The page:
'Snow plow' parenting: Helping kids?
Move over, Tiger Moms -- a new parenting trend prevents children from failing.
First there were Tiger Moms. You may recall the extreme style of parenting made (in)famous by Amy Chua's best-selling book, Battle Hymn of the Tiger Mother.
Then hovering 'helicopter parents came on the scene -- the overly-involved, control freak style of child rearing.
Now, an all-out mommy war is brewing as a brand new moniker of parenting style comes under attack, "snow plow" parenting.
More from MSN Living: How dogs make our lives better
According to an article on ABC7 San Francisco’s website, "the 'snow plow' parent pushes life’s obstacles out of his or her children's way."
Instead of parenting from a place of healthy involvement, these parents try to eliminate potential roadblocks and pave a straight line to their kid's success.
More from MSN Living: 15 amazing, inspiring baby nurseries
In the ABC7 story, one mom talks about how she used her "snow plow" powers when her son was going out for a basketball team.
"I brought lemon cupcakes to a baseball practice once and realized the coach doesn’t like lemon. So I went home and baked vanilla cupcakes and brought them to his house that evening for his family to share," she was quoted.
In San Mateo, Calif., Aragon High School athletic director Steve Sells tells ABC7 it's apparent in sports, "A lot more money is spent on club activity outside of school," he was quoted. "And a lot more in the way of private lessons."
Kids are pushed to succeed in one sport, and as a result, Sells sees over-use injuries at a young age.
"They're teaching their children a terrible lesson," Stanford psychologist Carol Dweck, Ph.D., told ABC7. "If you're not good at something immediately, get out. It's humiliating to be a novice."
In the grand scheme of growing up, what happens if your kid doesn’t get to experience the thrill of winning and suffer a few hard knocks along the way?
Do you think "snow plow" parenting helps or hurts children?
Readers: Calling all mom bloggers – we’re looking for fresh voices on MSN Living. Email us your samples and contact info!
Photo: Snow plow parenting / Digital Vision/Getty Images
People need to realize that we're raising adults, not children. Our kids will have to be able to make it out there in the world on their own one day. If they never have to figure out anything for themselves, or deal with failure (because eventually they'll be faced with something that they're - GASP! - not very good at), how are they going to be able to function without mommy and/or daddy there to make it all better?
I hope these parents are prepared to move into their kids' college dorms with them so they can continue plowing the road.
I feel sorry for these kids. Truly.
it's no wonder kids today are a bunch of PUSSIES!!!
parents removing obstacles?
all kids need to be accepted to sports teams...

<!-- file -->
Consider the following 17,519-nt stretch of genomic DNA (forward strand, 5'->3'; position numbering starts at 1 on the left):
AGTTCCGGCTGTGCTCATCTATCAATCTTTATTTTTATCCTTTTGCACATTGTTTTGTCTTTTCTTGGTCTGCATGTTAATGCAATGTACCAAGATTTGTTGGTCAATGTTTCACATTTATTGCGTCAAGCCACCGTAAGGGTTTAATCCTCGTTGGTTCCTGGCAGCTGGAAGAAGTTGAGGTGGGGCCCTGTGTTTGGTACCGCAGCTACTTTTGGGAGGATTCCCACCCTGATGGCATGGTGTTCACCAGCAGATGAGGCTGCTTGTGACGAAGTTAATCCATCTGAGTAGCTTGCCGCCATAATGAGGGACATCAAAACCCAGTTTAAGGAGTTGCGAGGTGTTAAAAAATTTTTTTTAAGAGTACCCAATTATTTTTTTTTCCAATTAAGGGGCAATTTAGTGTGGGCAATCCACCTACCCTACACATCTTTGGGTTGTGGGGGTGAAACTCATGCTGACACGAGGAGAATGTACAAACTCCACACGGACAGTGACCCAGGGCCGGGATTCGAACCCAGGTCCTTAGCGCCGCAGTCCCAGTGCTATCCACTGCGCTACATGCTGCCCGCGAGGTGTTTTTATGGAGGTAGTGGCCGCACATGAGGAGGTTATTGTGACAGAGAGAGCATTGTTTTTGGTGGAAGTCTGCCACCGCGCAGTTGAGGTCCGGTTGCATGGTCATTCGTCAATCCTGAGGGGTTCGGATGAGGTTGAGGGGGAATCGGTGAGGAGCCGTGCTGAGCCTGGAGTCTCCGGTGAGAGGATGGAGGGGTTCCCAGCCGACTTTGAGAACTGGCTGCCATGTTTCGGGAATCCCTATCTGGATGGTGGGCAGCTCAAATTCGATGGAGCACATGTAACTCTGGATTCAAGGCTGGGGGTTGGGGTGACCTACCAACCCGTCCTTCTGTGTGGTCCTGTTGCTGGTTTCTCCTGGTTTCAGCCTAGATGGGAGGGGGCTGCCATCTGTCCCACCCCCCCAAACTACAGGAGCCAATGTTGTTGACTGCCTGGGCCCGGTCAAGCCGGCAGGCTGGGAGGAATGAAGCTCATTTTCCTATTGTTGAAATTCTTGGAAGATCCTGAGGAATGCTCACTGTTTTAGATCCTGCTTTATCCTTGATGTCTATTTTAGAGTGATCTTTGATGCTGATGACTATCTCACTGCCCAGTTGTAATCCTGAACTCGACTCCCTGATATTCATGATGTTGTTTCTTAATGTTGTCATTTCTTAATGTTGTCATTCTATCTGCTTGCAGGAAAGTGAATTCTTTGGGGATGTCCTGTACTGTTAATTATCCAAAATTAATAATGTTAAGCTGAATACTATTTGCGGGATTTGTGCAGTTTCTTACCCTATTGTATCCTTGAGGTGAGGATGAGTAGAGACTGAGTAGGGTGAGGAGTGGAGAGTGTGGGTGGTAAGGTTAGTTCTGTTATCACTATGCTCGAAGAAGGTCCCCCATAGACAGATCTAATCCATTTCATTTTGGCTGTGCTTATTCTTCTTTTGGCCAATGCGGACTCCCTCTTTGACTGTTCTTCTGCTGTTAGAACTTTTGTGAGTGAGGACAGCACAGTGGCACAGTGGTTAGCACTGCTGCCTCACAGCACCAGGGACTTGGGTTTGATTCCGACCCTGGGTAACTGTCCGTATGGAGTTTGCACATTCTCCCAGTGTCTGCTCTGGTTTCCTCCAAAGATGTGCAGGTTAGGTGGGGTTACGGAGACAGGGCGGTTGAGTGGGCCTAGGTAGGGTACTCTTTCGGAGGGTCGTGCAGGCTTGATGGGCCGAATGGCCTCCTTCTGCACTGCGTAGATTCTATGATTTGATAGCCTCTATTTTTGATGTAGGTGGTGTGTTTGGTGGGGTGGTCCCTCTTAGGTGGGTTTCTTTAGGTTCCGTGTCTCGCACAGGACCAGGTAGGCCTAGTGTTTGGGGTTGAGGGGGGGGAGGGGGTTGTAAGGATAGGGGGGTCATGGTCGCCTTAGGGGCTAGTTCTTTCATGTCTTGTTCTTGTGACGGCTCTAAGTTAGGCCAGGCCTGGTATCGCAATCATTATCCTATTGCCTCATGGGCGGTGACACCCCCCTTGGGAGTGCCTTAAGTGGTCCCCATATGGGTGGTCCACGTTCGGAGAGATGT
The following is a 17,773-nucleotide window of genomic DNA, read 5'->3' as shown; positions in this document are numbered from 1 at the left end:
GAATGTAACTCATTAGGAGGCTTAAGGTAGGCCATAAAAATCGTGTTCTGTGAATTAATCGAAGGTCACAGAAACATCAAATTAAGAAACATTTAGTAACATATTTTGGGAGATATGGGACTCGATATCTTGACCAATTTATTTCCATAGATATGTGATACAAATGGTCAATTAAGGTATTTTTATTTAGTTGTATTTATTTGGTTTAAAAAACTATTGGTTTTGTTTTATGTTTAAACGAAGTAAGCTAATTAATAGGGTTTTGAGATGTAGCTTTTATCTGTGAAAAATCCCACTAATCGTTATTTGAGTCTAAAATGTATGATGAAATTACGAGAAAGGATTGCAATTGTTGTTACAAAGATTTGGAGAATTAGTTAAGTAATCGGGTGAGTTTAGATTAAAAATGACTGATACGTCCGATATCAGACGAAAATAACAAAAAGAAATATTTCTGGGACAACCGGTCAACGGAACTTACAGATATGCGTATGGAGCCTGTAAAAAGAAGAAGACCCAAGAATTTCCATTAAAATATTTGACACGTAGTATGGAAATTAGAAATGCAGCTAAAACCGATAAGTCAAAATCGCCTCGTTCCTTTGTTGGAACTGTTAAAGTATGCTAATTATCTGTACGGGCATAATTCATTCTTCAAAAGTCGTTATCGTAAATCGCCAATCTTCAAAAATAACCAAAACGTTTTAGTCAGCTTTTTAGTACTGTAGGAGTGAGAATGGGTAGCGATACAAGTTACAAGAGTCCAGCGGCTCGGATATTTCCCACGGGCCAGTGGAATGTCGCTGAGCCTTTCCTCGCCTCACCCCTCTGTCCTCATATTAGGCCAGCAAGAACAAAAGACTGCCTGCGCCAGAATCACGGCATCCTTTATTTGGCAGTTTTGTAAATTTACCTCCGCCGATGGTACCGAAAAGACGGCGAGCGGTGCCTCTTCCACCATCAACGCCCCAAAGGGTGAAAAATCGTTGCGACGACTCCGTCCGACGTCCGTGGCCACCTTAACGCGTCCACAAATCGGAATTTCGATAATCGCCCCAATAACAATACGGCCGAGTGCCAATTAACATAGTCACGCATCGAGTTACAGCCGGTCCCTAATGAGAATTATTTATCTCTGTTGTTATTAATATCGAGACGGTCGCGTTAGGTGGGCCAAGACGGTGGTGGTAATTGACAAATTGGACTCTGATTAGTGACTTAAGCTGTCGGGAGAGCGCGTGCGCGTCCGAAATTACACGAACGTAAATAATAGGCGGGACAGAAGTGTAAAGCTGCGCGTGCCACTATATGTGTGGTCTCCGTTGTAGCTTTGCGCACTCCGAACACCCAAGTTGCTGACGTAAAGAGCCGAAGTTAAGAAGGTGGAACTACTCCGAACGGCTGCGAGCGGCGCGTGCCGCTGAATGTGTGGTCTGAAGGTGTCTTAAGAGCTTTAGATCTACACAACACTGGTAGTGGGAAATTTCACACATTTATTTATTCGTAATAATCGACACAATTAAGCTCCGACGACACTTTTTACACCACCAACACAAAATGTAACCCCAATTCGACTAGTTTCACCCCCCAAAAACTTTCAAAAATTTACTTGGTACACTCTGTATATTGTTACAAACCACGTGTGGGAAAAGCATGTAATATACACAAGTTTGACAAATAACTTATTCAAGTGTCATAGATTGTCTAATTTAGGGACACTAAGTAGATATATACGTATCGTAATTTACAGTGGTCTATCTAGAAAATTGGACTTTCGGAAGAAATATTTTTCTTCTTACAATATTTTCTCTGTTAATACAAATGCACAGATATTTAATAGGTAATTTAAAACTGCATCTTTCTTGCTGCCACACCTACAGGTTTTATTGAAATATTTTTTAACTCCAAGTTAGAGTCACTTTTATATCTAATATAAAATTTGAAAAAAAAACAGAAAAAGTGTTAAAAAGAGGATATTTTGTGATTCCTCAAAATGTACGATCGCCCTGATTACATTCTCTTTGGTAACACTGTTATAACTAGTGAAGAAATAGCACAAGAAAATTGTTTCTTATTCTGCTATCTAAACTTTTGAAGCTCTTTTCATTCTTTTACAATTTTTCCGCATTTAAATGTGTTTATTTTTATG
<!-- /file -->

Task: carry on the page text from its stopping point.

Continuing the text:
all kids need to be given passing grades...
all because we don't wanna hurt johnny or suzie's feelings.....
and then you wonder why this country is going to hell....
GET RID OF THIS PC **** and get on with life....
Let the kids play in the dirt, let them come home muddy, let them find a way to salve their own wounds. Let them be children. My parents grew up in the Depression, fought in WWII
( yes, my mother, too ), had six kids and their own careers. They had no time or inclination for the nonsense parents apply to their children today. All six of their kids grew up happy, healthy and educated and we gave them grandchildren. So there.
family: tips, trends & advice for all things family
One of the most unsettling consequences of bringing a child into your previously simple, happily oblivious manly life is that you’re now unquestionably, inescapably…The Man.
Whether it was baby’s first kick or the first time your boobs leaked in public, there’s a point in every mom’s life when the world as you know it ends and you realize -- Whoa, I'm someone's mom now. Some of our favorite mommy bloggers revealed what their aha moments were. They range from heartwarming to completely hilarious.
From DIY jewelry to homemade “flowers” to sweet vases, you can help your kid make mom’s day with these crafty gifts.
The first parenting shock: They let you take the baby home. Like, without supervision. Only then do the real surprises unfold. Here's what readers told us was most unexpected for them as they embraced this whole mama thing.
Be prepared to say, 'awww,' multiple times while flipping through this collection super-sweet stuff for babies and kids on Etsy.com. Take a peek at some of our favorite finds for moms (and click 'More' to find out how to get this amazing gnome hat!)...By MSN Living editors
Your Mother’s Day plans are all set, right? Brunch is booked and a fabulous gift is wrapped and ready to go. So take a breather and celebrate these stylish celebrity moms who work hard, care for their kids, and manage to look amazing in the process.
Find out this year’s top baby names on Parenting.com, and see what we predict will be big in 2013
Sophia and Jacob reign supreme.
In an online contest, Parenting.com asked readers to tell us what it means to "have it all." Read the winner's moving essay on how that phrase has defined her motherhood, plus essays from the three runners up.
Tow lot employee finds abandoned pup.
Animals, says Dr. Patty Khuly, are the best listeners in the world and don’t care that you’ve just been dumped or laid off.
Ask a mom if she's happier now that she has a child and she'll usually say yes.